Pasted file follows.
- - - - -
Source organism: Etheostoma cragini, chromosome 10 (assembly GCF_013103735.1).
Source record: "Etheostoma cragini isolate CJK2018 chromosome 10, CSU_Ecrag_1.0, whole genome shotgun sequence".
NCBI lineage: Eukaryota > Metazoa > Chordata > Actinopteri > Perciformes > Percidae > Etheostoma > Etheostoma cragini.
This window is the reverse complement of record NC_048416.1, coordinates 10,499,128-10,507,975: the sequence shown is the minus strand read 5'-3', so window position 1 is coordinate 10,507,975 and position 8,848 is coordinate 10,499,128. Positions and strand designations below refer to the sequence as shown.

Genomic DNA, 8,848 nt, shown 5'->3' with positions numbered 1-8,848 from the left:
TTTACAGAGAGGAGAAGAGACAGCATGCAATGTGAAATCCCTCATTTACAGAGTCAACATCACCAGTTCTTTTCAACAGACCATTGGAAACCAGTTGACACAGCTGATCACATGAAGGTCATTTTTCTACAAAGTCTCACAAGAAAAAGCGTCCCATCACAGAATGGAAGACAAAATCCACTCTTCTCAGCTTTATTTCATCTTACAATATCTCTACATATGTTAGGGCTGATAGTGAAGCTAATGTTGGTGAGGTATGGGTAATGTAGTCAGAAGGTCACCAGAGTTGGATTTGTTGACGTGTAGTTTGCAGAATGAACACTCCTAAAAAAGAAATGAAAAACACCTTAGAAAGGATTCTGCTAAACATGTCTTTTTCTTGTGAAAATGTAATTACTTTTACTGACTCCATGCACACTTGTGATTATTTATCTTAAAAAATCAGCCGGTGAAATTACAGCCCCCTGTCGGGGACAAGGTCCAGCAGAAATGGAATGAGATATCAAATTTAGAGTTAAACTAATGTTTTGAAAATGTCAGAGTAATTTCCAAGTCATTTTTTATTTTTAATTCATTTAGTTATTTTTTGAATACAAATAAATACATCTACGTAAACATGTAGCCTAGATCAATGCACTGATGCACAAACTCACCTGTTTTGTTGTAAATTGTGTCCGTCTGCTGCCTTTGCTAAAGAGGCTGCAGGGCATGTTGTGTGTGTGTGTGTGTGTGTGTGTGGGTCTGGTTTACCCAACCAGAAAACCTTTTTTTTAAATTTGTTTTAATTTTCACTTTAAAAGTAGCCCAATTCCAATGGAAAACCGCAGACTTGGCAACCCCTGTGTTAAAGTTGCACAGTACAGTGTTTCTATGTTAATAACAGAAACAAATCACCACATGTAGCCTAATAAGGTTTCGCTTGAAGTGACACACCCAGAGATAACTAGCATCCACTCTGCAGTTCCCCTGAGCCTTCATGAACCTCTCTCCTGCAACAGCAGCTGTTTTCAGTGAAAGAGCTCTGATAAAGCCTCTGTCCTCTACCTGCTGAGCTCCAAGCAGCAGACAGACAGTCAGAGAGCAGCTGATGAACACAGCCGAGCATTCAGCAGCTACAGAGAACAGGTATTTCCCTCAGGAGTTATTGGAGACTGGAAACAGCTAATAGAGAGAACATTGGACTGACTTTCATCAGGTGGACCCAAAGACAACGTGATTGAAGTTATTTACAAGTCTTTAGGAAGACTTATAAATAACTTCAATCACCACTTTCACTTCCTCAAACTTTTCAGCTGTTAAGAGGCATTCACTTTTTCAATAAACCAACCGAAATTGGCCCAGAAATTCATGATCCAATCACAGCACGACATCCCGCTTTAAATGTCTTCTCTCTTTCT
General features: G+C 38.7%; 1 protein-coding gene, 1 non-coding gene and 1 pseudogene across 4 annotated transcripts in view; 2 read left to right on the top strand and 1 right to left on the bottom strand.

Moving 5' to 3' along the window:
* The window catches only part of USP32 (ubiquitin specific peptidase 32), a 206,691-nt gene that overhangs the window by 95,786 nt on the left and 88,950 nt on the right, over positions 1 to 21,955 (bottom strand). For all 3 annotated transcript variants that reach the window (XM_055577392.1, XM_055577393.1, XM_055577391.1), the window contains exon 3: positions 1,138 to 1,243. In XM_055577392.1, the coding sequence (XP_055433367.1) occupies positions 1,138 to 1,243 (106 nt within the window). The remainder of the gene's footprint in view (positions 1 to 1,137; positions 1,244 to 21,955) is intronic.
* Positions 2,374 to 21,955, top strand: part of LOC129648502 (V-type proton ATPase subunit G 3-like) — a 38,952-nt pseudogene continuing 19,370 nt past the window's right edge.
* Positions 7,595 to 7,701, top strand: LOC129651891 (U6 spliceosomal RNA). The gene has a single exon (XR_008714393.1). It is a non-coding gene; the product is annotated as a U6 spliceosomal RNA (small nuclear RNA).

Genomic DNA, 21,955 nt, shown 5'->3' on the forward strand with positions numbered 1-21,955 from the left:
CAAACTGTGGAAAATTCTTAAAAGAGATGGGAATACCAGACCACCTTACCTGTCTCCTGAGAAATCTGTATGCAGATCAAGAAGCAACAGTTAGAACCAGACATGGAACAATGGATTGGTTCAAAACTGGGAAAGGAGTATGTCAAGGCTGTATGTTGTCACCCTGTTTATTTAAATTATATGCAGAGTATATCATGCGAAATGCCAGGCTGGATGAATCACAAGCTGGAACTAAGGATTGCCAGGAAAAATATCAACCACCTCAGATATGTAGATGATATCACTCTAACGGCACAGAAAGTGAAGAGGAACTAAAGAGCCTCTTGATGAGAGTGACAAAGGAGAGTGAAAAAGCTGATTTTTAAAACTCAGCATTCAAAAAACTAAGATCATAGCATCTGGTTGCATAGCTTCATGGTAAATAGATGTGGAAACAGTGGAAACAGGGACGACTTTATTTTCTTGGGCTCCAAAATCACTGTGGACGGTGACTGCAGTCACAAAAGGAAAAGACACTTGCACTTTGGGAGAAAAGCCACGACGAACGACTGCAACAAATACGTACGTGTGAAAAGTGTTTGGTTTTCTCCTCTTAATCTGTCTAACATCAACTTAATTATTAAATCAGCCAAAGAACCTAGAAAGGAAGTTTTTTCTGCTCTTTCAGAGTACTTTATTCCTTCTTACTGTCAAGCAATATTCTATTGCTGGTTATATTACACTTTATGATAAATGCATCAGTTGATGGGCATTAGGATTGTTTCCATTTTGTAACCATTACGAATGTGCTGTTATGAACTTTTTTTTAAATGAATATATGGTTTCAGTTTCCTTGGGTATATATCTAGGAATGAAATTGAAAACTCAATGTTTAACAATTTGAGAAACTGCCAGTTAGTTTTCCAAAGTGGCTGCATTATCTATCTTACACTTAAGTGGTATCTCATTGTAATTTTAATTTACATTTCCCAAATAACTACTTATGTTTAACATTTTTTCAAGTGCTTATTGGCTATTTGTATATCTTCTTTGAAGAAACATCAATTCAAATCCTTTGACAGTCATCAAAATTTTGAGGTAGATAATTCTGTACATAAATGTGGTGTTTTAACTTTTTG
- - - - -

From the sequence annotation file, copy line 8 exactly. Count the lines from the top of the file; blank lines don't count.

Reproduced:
Moving 5' to 3' along the window: